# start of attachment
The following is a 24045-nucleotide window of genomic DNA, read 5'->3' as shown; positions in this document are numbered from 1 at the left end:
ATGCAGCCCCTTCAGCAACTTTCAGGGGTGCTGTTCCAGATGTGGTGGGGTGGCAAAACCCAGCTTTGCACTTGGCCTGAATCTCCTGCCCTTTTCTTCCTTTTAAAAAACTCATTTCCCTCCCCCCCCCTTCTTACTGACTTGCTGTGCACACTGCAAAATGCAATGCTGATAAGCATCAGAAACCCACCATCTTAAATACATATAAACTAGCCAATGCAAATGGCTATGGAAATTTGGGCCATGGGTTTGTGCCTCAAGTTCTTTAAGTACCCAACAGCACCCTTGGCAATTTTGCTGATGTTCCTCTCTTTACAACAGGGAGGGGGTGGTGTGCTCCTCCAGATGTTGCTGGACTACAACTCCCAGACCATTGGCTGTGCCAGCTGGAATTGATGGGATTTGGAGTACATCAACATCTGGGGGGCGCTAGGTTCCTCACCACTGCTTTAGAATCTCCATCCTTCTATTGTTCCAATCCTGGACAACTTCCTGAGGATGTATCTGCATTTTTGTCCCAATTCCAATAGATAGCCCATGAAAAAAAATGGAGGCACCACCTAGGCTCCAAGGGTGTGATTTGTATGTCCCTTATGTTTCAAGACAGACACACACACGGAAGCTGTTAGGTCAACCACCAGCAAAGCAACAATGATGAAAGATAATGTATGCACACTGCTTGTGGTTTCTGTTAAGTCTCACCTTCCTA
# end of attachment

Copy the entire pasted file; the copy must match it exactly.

The following is a 24045-nucleotide window of genomic DNA, read 5'->3' as shown; positions in this document are numbered from 1 at the left end:
ATGCAGCCCCTTCAGCAACTTTCAGGGGTGCTGTTCCAGATGTGGTGGGGTGGCAAAACCCAGCTTTGCACTTGGCCTGAATCTCCTGCCCTTTTCTTCCTTTTAAAAAACTCATTTCCCTCCCCCCCCCTTCTTACTGACTTGCTGTGCACACTGCAAAATGCAATGCTGATAAGCATCAGAAACCCACCATCTTAAATACATATAAACTAGCCAATGCAAATGGCTATGGAAATTTGGGCCATGGGTTTGTGCCTCAAGTTCTTTAAGTACCCAACAGCACCCTTGGCAATTTTGCTGATGTTCCTCTCTTTACAACAGGGAGGGGGTGGTGTGCTCCTCCAGATGTTGCTGGACTACAACTCCCAGACCATTGGCTGTGCCAGCTGGAATTGATGGGATTTGGAGTACATCAACATCTGGGGGGCGCTAGGTTCCTCACCACTGCTTTAGAATCTCCATCCTTCTATTGTTCCAATCCTGGACAACTTCCTGAGGATGTATCTGCATTTTTGTCCCAATTCCAATAGATAGCCCATGAAAAAAAATGGAGGCACCACCTAGGCTCCAAGGGTGTGATTTGTATGTCCCTTATGTTTCAAGACAGACACACACACGGAAGCTGTTAGGTCAACCACCAGCAAAGCAACAATGATGAAAGATAATGTATGCACACTGCTTGTGGTTTCTGTTAAGTCTCACCTTCCTA